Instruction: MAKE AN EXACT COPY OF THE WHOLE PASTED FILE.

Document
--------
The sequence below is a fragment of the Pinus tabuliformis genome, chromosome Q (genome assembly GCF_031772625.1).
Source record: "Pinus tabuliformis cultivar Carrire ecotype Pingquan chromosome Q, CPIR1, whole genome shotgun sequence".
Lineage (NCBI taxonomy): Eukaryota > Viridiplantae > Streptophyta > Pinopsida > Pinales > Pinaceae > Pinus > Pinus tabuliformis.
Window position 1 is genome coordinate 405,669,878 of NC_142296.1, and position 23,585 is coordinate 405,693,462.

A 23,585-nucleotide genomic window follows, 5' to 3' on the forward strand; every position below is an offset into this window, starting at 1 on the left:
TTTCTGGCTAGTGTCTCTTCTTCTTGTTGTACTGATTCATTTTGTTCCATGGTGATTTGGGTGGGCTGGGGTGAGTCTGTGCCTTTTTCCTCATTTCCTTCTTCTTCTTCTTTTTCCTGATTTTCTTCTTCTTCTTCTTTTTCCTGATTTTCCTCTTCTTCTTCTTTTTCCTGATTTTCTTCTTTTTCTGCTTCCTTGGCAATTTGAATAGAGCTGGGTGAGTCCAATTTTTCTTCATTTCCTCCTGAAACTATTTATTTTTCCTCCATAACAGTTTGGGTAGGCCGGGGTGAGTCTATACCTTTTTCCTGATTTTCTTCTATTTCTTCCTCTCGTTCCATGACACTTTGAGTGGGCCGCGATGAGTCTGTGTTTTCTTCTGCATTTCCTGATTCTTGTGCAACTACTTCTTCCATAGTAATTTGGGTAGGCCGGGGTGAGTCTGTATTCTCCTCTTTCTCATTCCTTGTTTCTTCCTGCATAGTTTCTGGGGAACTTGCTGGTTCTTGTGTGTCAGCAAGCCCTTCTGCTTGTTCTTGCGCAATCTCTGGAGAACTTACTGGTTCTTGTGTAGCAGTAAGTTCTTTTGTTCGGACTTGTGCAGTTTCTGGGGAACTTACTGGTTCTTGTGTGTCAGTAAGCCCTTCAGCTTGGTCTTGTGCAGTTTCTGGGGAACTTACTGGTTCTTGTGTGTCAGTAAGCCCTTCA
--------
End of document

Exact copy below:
The sequence below is a fragment of the Pinus tabuliformis genome, chromosome Q (genome assembly GCF_031772625.1).
Source record: "Pinus tabuliformis cultivar Carrire ecotype Pingquan chromosome Q, CPIR1, whole genome shotgun sequence".
Lineage (NCBI taxonomy): Eukaryota > Viridiplantae > Streptophyta > Pinopsida > Pinales > Pinaceae > Pinus > Pinus tabuliformis.
Window position 1 is genome coordinate 405,669,878 of NC_142296.1, and position 23,585 is coordinate 405,693,462.

A 23,585-nucleotide genomic window follows, 5' to 3' on the forward strand; every position below is an offset into this window, starting at 1 on the left:
TTTCTGGCTAGTGTCTCTTCTTCTTGTTGTACTGATTCATTTTGTTCCATGGTGATTTGGGTGGGCTGGGGTGAGTCTGTGCCTTTTTCCTCATTTCCTTCTTCTTCTTCTTTTTCCTGATTTTCTTCTTCTTCTTCTTTTTCCTGATTTTCCTCTTCTTCTTCTTTTTCCTGATTTTCTTCTTTTTCTGCTTCCTTGGCAATTTGAATAGAGCTGGGTGAGTCCAATTTTTCTTCATTTCCTCCTGAAACTATTTATTTTTCCTCCATAACAGTTTGGGTAGGCCGGGGTGAGTCTATACCTTTTTCCTGATTTTCTTCTATTTCTTCCTCTCGTTCCATGACACTTTGAGTGGGCCGCGATGAGTCTGTGTTTTCTTCTGCATTTCCTGATTCTTGTGCAACTACTTCTTCCATAGTAATTTGGGTAGGCCGGGGTGAGTCTGTATTCTCCTCTTTCTCATTCCTTGTTTCTTCCTGCATAGTTTCTGGGGAACTTGCTGGTTCTTGTGTGTCAGCAAGCCCTTCTGCTTGTTCTTGCGCAATCTCTGGAGAACTTACTGGTTCTTGTGTAGCAGTAAGTTCTTTTGTTCGGACTTGTGCAGTTTCTGGGGAACTTACTGGTTCTTGTGTGTCAGTAAGCCCTTCAGCTTGGTCTTGTGCAGTTTCTGGGGAACTTACTGGTTCTTGTGTGTCAGTAAGCCCTTCA